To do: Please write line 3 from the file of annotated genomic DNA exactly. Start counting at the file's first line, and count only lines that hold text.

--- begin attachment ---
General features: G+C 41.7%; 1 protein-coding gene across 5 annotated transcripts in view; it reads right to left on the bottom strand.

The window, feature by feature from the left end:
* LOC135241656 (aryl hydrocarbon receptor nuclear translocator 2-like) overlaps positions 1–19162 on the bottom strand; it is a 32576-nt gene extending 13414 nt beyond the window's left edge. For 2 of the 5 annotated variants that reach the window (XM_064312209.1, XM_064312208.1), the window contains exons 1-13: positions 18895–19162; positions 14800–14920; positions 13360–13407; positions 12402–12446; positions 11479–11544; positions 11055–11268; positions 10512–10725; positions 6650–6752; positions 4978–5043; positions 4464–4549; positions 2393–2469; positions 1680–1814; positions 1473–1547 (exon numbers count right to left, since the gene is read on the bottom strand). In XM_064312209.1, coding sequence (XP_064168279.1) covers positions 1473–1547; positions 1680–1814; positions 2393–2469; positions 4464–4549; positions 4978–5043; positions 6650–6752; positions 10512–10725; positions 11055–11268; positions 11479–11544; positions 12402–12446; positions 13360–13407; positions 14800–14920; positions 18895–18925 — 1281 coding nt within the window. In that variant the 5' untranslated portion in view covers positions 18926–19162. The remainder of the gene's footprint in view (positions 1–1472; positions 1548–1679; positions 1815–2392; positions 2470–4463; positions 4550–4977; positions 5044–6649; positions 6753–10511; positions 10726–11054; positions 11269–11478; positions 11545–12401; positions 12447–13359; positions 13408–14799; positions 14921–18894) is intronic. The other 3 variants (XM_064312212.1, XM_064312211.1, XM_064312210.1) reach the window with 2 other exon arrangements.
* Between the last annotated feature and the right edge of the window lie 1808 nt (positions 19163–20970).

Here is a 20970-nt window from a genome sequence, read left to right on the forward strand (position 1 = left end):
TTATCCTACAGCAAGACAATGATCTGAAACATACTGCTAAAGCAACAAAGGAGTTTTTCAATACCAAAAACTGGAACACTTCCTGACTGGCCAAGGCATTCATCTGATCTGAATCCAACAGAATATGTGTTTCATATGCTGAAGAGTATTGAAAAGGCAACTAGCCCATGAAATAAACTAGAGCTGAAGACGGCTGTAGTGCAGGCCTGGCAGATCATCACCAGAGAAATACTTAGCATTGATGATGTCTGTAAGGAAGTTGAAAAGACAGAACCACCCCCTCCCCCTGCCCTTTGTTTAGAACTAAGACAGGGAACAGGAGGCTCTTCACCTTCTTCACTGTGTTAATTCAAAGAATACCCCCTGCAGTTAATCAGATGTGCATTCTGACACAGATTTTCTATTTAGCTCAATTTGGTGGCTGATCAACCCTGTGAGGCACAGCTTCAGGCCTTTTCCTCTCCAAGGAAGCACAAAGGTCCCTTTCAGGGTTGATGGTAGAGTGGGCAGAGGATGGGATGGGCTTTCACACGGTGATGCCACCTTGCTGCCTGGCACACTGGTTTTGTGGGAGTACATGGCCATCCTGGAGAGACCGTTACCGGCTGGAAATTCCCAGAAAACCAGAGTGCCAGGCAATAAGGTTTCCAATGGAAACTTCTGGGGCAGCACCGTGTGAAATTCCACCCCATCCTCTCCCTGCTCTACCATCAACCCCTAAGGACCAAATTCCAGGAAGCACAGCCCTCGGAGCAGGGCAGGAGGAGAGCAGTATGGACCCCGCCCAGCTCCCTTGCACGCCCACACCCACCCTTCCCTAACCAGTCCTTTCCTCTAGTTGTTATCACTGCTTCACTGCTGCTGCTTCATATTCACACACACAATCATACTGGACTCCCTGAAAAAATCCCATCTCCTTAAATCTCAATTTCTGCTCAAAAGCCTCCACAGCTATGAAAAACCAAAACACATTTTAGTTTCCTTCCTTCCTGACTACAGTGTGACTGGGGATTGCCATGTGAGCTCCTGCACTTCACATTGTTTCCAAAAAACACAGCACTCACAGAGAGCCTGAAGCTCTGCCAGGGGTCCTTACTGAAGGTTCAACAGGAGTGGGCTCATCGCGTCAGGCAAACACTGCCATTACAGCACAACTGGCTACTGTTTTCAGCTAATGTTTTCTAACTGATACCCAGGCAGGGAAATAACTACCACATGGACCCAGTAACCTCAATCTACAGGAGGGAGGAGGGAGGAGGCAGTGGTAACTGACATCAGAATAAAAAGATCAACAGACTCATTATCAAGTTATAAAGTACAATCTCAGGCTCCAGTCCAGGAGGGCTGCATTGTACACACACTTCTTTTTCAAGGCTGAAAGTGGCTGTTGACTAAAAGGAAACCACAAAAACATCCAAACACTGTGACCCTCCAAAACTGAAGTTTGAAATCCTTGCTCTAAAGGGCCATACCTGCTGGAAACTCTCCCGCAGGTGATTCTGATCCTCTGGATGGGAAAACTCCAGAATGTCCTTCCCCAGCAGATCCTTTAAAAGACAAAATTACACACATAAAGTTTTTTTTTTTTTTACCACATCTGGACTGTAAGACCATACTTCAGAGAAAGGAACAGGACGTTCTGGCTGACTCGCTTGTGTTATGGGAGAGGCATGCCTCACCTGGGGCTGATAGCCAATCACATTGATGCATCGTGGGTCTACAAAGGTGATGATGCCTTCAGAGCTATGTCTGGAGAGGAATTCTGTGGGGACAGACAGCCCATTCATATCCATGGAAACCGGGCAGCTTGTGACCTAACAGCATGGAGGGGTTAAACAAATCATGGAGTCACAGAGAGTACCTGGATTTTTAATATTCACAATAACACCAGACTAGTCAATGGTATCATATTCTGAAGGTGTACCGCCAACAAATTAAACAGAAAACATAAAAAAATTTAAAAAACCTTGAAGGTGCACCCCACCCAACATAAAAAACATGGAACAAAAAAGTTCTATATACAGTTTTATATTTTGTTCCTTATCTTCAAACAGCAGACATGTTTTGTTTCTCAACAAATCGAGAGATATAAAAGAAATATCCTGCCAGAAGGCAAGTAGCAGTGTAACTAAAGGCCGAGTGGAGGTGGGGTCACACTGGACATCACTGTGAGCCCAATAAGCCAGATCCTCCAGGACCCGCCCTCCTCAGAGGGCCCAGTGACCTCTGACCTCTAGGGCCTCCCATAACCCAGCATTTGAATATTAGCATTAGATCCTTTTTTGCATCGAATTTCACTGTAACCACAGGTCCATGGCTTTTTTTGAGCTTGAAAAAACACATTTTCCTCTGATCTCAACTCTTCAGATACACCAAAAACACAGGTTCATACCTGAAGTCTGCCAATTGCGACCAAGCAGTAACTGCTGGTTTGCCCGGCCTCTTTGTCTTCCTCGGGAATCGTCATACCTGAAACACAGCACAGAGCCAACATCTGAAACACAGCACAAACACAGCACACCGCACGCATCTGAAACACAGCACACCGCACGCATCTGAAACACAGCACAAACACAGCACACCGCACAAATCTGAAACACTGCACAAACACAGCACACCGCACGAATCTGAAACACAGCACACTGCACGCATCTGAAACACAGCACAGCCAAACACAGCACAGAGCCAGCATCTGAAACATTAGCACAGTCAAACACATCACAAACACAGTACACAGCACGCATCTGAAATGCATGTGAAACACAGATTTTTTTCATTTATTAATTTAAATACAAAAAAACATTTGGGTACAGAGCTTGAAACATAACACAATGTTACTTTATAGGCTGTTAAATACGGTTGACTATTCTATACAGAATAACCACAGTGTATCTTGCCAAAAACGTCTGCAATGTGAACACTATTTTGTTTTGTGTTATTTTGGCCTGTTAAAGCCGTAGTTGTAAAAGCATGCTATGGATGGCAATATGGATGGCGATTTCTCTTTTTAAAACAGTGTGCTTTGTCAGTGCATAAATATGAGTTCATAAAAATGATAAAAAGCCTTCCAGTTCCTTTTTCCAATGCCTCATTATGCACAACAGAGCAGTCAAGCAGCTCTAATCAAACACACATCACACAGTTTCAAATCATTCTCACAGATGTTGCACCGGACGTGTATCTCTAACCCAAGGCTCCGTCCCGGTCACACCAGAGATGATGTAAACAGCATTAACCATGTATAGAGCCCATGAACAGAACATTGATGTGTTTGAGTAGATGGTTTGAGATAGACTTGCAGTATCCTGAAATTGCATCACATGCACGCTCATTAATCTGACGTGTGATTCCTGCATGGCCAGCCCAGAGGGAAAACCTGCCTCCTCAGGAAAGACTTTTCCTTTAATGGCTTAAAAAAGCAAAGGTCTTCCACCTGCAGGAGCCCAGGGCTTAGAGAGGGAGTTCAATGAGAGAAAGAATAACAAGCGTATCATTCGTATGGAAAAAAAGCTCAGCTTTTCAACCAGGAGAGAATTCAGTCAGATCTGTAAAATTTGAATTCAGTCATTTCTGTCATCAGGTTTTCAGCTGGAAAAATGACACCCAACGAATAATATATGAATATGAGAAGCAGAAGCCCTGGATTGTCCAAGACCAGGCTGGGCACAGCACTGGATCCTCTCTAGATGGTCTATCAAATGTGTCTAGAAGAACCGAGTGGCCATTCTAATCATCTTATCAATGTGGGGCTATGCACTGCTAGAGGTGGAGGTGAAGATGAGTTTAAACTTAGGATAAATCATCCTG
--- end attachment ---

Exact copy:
* LOC135241656 (aryl hydrocarbon receptor nuclear translocator 2-like) overlaps positions 1–19162 on the bottom strand; it is a 32576-nt gene extending 13414 nt beyond the window's left edge. For 2 of the 5 annotated variants that reach the window (XM_064312209.1, XM_064312208.1), the window contains exons 1-13: positions 18895–19162; positions 14800–14920; positions 13360–13407; positions 12402–12446; positions 11479–11544; positions 11055–11268; positions 10512–10725; positions 6650–6752; positions 4978–5043; positions 4464–4549; positions 2393–2469; positions 1680–1814; positions 1473–1547 (exon numbers count right to left, since the gene is read on the bottom strand). In XM_064312209.1, coding sequence (XP_064168279.1) covers positions 1473–1547; positions 1680–1814; positions 2393–2469; positions 4464–4549; positions 4978–5043; positions 6650–6752; positions 10512–10725; positions 11055–11268; positions 11479–11544; positions 12402–12446; positions 13360–13407; positions 14800–14920; positions 18895–18925 — 1281 coding nt within the window. In that variant the 5' untranslated portion in view covers positions 18926–19162. The remainder of the gene's footprint in view (positions 1–1472; positions 1548–1679; positions 1815–2392; positions 2470–4463; positions 4550–4977; positions 5044–6649; positions 6753–10511; positions 10726–11054; positions 11269–11478; positions 11545–12401; positions 12447–13359; positions 13408–14799; positions 14921–18894) is intronic. The other 3 variants (XM_064312212.1, XM_064312211.1, XM_064312210.1) reach the window with 2 other exon arrangements.